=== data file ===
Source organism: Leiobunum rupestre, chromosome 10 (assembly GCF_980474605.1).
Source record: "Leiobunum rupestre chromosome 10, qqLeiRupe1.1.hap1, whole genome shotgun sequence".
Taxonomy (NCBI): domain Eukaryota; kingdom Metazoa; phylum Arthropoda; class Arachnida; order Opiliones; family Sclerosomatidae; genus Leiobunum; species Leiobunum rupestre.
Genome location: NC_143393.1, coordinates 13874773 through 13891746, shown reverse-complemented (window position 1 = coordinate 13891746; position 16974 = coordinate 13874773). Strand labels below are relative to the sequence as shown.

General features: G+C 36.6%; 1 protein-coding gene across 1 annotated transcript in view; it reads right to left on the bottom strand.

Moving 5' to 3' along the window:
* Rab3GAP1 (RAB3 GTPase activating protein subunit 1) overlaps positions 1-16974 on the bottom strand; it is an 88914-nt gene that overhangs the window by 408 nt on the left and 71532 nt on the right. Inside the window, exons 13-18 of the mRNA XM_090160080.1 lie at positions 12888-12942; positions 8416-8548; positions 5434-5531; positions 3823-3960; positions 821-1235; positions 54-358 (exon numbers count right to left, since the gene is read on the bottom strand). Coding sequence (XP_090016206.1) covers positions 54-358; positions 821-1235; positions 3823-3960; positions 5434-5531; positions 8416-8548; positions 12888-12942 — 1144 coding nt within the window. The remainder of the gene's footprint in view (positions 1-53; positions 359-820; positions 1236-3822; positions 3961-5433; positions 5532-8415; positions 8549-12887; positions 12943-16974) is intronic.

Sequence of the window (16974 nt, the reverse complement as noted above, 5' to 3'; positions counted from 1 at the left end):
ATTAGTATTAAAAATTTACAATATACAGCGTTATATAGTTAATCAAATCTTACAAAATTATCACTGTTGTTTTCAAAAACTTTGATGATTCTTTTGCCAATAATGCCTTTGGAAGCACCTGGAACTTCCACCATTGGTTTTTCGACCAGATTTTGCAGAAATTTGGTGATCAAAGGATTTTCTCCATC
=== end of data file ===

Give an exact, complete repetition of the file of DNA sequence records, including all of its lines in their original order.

Source organism: Leiobunum rupestre, chromosome 10 (assembly GCF_980474605.1).
Source record: "Leiobunum rupestre chromosome 10, qqLeiRupe1.1.hap1, whole genome shotgun sequence".
Taxonomy (NCBI): domain Eukaryota; kingdom Metazoa; phylum Arthropoda; class Arachnida; order Opiliones; family Sclerosomatidae; genus Leiobunum; species Leiobunum rupestre.
Genome location: NC_143393.1, coordinates 13874773 through 13891746, shown reverse-complemented (window position 1 = coordinate 13891746; position 16974 = coordinate 13874773). Strand labels below are relative to the sequence as shown.

General features: G+C 36.6%; 1 protein-coding gene across 1 annotated transcript in view; it reads right to left on the bottom strand.

Moving 5' to 3' along the window:
* Rab3GAP1 (RAB3 GTPase activating protein subunit 1) overlaps positions 1-16974 on the bottom strand; it is an 88914-nt gene that overhangs the window by 408 nt on the left and 71532 nt on the right. Inside the window, exons 13-18 of the mRNA XM_090160080.1 lie at positions 12888-12942; positions 8416-8548; positions 5434-5531; positions 3823-3960; positions 821-1235; positions 54-358 (exon numbers count right to left, since the gene is read on the bottom strand). Coding sequence (XP_090016206.1) covers positions 54-358; positions 821-1235; positions 3823-3960; positions 5434-5531; positions 8416-8548; positions 12888-12942 — 1144 coding nt within the window. The remainder of the gene's footprint in view (positions 1-53; positions 359-820; positions 1236-3822; positions 3961-5433; positions 5532-8415; positions 8549-12887; positions 12943-16974) is intronic.

Sequence of the window (16974 nt, the reverse complement as noted above, 5' to 3'; positions counted from 1 at the left end):
ATTAGTATTAAAAATTTACAATATACAGCGTTATATAGTTAATCAAATCTTACAAAATTATCACTGTTGTTTTCAAAAACTTTGATGATTCTTTTGCCAATAATGCCTTTGGAAGCACCTGGAACTTCCACCATTGGTTTTTCGACCAGATTTTGCAGAAATTTGGTGATCAAAGGATTTTCTCCATC